Emotions and you

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This is a new series of blogs that will help the reader develop a better awareness of emotions that are experienced and develop techniques to regulate them more efficiently. We all want to be more peaceful. Many of us want to be able to manage our emotions better so we do not end up losing control and regretting it for the rest of our lives. How we express our emotions impacts the success of our personal and professional life. Habitual patterns of reaction can destroy our mental health if we continue to be unaware of their destructive impact. The good news is that new tricks can be learnt at any age.

Part 1

emotions like worry,
anger and
disappointment are
habits, and like other bad
habits, can be broken.
— Betsy McKee Henry —
OkyDay.com

Emotional regulation is trainable

When Daniel Goleman first came up with the concept of Emotional Quotient, it was difficult to get our heads around the concept. But as the world is getting more global and the need to interact with people from different cultures on the rise, this has become an important factor for organizations to consider. Differences between people or the tendency of people to have a “us versus them” perspective has become a serious impediment in successful business partnerships or interpersonal relations at work. EQ can be improved by training. I believe that the first step in developing emotionally maturity is the enhancement of emotional awareness. Becoming more self-aware helps an individual understand how they react to stressors in their environment, because after all its not the stimulus itself that causes stress, it is our reaction to it.

Each person is unique in the way we perceive and react to situations that we experience. If I see a lion running towards me, I may be frozen with fear, run for my life or have a heart attack because everything I have heard or read about lions has told me that they are dangerous and should be avoided at all costs. Now if a forest ranger happens to see the lion coming towards her/him, the reaction is going to be different. They may immediately go into problem solving mode and think about how to stop the lion in its tracks because they are trained and equipped for the job. Hence their reaction is different.

Just so, all people can be trained to see the situations that they are generally exposed to, in a different light. This training will allow them to come up with the best solution for the specific situation. Unfortunately, very few people are blessed with a Buddha temperament by birth. Most people who have it have worked hard to cultivate it.

Why do we experience Emotions?

We all experience emotions. We are happy, sad, angry, envious etc. depending on the context and our reaction to it. To take charge of our emotional see-saw it is necessary to first cultivate an understanding about  why we get emotional.  Pleasant emotions are always welcome. It is the destructive or unpleasant emotions that cause harm to us and the people around us. In Buddhist philosophy they are called “Kleshas” or poisons.  There are five kleshas – anger, jealousy, passion or craving, greed and ignorance also known as sloth or lethargy. This is just one classification I like to use.  Most experts do not consider fear as an emotion but as the basis for most destructive emotions. It is more of a survival instinct rather than an emotion, very similar to a higher body temperature being an indication of an attack on our immune system.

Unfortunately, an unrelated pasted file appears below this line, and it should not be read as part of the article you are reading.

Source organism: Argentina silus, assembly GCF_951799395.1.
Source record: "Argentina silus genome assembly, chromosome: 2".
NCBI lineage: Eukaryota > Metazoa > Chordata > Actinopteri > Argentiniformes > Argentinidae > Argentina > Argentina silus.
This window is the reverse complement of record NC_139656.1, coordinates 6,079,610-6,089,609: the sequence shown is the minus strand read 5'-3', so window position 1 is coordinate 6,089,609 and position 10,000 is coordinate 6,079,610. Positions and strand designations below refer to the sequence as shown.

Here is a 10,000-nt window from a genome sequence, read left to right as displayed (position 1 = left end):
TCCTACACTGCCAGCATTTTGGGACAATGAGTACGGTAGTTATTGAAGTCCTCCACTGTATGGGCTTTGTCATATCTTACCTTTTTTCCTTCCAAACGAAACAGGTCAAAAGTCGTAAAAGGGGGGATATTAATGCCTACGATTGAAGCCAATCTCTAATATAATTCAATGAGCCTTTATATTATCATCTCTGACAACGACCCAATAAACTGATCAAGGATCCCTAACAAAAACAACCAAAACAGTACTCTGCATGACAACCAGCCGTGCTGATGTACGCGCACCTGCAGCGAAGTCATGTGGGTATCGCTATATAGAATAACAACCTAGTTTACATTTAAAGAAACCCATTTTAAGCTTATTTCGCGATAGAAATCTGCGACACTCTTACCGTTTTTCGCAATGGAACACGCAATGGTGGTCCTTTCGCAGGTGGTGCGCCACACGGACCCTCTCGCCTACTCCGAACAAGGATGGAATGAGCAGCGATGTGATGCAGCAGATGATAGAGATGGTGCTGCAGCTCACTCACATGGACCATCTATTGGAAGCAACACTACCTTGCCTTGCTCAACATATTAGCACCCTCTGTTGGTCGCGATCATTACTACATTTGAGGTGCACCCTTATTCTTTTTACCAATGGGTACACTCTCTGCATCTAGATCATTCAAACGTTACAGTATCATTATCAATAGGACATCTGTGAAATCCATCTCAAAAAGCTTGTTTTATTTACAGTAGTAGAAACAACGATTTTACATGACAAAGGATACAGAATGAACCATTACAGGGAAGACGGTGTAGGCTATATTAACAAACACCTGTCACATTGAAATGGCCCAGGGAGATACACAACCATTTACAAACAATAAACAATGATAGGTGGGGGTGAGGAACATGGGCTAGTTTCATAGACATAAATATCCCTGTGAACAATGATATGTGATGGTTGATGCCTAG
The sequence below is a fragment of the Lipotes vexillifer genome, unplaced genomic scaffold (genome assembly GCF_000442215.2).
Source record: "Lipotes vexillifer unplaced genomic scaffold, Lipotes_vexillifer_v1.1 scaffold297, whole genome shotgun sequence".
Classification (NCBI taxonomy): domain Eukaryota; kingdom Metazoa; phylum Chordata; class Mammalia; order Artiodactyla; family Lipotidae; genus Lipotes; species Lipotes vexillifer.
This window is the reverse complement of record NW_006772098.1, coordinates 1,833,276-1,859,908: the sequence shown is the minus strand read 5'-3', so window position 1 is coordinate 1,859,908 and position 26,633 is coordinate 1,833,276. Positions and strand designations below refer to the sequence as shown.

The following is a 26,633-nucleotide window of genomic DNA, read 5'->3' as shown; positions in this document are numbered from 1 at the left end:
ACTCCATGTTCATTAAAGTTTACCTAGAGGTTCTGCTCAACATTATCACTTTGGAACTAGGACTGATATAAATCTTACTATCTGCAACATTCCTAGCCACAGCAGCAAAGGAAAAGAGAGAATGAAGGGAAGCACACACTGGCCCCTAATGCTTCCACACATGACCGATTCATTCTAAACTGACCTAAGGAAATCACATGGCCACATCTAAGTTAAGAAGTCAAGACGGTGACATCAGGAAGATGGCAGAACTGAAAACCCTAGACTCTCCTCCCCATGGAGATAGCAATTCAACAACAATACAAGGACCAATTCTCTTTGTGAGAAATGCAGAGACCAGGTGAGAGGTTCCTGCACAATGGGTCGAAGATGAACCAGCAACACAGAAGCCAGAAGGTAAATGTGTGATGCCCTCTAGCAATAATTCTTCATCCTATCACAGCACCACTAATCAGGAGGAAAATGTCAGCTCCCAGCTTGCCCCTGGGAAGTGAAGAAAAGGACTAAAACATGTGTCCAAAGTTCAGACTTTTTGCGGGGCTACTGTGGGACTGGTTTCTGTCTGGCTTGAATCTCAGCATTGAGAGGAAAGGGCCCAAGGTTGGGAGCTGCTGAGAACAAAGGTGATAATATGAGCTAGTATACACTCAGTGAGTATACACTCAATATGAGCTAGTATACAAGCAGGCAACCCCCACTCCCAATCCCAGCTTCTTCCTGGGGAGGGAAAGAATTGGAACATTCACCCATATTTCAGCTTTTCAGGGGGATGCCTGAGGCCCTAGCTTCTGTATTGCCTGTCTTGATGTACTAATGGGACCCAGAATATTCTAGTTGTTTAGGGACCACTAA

From a psychological perspective, when a child is born only two emotions are experienced – delight when they get food or comforts and distress when they experience discomfort because of deprivation of food, sleep, or a soiled diaper. As the children grow, the emotions become more complicated and are given names depending on the origin of the stimuli and our reaction to them. This is a simplistic explanation.

We have been hard wired for fight or flight instincts from the time of our ancestors. Having to hunt prey for food and fight those very prey or other hunting groups made it necessary for homo sapiens to prepare for fight or flight when faced with dangerous situations. This instinct has been passed on through the generations. This instinct determines the type and intensity of emotions we feel to this day when we are faced by threats. It’s manifestation is molded by the experiences we have in our childhood/youth. We pick up cues from our environment and the role models around us. We react based on imported scripts from the past.

Emotions are also set off by universal or personal triggers. For instance, when we see a car speeding towards us, we instinctively get out of the way no matter where we live in the world. Other triggers are personal to each one of us and may be related to our specific experiences and fears. For instance, if you have been bitten by a dog in childhood you may develop a fear of dogs and consequently react with anger or aversion.

Techniques that promote Emotional control

Now that we have an understanding of how we experience emotions, we can move on to the next step of learning techniques that will help us to take charge of our emotion by learning to catch it’s onset early enough and avoid potential damage to ourselves and those around us. The techniques include breath control and meditation and a process that involves three steps refraining , reframing and relaxing made popular by the Buddhist Monk Pema Chodron which involves mindfulness and Cognitive Behavior Therapy.  We shall explore the use of these techniques in the  next few blogs  which are part of the series on “Emotions and you”.

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